“Finding the red flyer was destiny”

An alumnus speaks of her good fortune in attending the Global Labour University.

Edlira Xhafa at protests for free and quality public education in Albania. Photo by FES/Edlira Xhafa.

For Edlira Xhafa, studying at the Global Labour University was a life-changing experience. The native Albanian had long been involved in workers’ rights, but the course brought an international perspective to her work, and led to her co-authorship of a study on Cambodia’s integration in the global value chain. 

Each year, the Global Labour University (GLU) invites applicants to its graduate programmes on policies for social justice. The GLU is a network of trade unions, universities, the Friedrich-Ebert-Stiftung and the International Labour Organization. Policy areas covered by its graduate programmes include international labour standards, development and economics.

As the deadline for the 2018 intake is approaching, we got in touch with Edlira Xhafa, who obtained a Masters degree in Labour Policies and Globalisation from the GLU in Germany, to ask about her experience with the programme, and what it has meant for her work. 

Since graduating, Xhafa has co-authored, together with Cambodian fellow alumnus Veasna Nuon, a study on the Cambodian model of integration in global value chains. The study, supported by the Friedrich-Ebert-Stiftung (FES), was part of a regional project by FES in Asia on trade and labour relations. Xhafa is currently living and working back in her native Albania.

How did you learn about the GLU programme?

Edlira Xhafa: I saw the flyer in our union office in Albania in 2004, lying among papers to be thrown out – internet access was limited then. Finding the red flyer was really pure chance, perhaps even destiny! I was accepted by the second-ever intake of the programme Labour Policies and Globalization in Germany, starting in 2005.

What motivated you to apply?

Edlira: I had been working for about six years in an institute providing training and research to the Albanian trade unions. We had acquired most of our knowledge from short-term trainings and some cooperation with international trade unions. I was very surprised to learn that this could be studied academically, and thrilled to read of all the deeply interesting topics available.

Frankly, I was kind of hesitant too, because I was not sure whether I would be up to it. In the end, my eagerness to learn more about labour policies and globalization prevailed.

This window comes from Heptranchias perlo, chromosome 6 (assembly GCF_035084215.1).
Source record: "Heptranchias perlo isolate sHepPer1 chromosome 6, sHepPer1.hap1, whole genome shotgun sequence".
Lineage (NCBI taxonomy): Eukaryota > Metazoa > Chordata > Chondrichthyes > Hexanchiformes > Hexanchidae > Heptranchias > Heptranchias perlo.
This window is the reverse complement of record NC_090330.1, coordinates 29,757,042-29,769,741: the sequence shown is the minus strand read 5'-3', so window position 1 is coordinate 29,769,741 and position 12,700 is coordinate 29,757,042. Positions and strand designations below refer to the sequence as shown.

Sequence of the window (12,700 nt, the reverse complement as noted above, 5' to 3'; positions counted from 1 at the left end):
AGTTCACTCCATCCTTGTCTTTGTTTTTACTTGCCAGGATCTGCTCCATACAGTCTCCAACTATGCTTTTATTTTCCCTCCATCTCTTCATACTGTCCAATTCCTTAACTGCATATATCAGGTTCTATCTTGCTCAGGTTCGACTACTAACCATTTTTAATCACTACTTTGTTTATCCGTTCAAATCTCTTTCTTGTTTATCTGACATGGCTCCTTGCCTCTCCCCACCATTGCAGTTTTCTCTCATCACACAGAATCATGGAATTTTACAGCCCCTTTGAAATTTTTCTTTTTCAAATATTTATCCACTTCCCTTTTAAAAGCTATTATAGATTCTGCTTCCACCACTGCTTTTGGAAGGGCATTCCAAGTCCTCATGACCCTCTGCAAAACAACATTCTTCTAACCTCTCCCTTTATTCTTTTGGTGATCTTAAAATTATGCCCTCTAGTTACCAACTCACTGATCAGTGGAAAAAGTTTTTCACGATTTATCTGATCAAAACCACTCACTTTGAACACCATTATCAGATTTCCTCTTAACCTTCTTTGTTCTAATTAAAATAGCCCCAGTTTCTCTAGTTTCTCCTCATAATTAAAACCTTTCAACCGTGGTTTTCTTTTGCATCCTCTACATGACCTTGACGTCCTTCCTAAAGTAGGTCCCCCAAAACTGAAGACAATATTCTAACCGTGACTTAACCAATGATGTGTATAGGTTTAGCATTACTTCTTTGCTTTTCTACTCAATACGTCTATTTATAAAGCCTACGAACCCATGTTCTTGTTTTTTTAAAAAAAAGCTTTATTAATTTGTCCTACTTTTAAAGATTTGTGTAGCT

How important was it for you to attend the GLU program?

Edlira: The GLU programme gave me time and resources to examine critical questions about the work I was doing in Albania: If we had been training hundreds of trade unionists for years, why were the unions still so weak? Were we giving shop stewards the right knowledge and tools to be the voice of Albanian workers and provide them much-needed protection? Were we reaching the root causes or were we operating at the level of symptoms? Were the challenges facing the Albanian trade unions unique to their context or were there similarities with others elsewhere?

Fundamentally, the programme helped me understand the importance of the interconnectedness of workers’ and people’s struggles across borders and of solidarity among these struggles. It also helped me build an increasingly broad and useful contact network of trade unionists, labour activists, academics and researchers.

What feature of the programme did you particularly like?

Edlira: Perhaps the programme’s most impressive feature is the way it intertwines academic knowledge with the know-how of trade unionists and labour activists. This allowed us to put our practical experiences into a theoretical framework, to deepen our analysis, and broaden the spectrum of possible strategies going forwards.

Many of the professors and lecturers were not only well respected academic experts but also engaged with labour-oriented organizations on the ground. And many of the students were also labour activists in their own right, including shop stewards, trade union leaders and labour researchers. Finally, during the programme we also met with other trade unionists and labour activists and participated in their activities. 

  • Labour Day in Berlin, May 2016. Photo by FES/Edlira Xhafa
  • Labour Law class 2005. Photo by FES/Edlira Xhafa

How have you applied what you learned?

EX: In addition to knowledge and analytical skills, we learned to understand how all people’s struggles are interconnected, going beyond the traditional boundaries of labour studies to include health, education and environment. This has deepened my engagement with labour organizations and other progressive groups.

Also, many of us were working with trade unions with limited knowledge of the history of the labour movement, in particular of the powerful vision of social justice and global solidarity at its origin. Gaining this insight created a space for us to move beyond defensive strategies to engage in intense and constructive debate on the future of labour and of our societies.  

Finally, through the GLU programme I have met some of the most amazing people. Over these years, we have supported each other in our respective struggles, worked together and shared ideas towards a common vision for a more just and fair society. And in the process, we have danced, laughed and become friends for life. ###

For more information about the GLU program and how to apply, visit the official website. On the possibility of scholarships by Friedrich-Ebert-Stiftung for trade unionists contact Mirko Herberg, FES Berlin.

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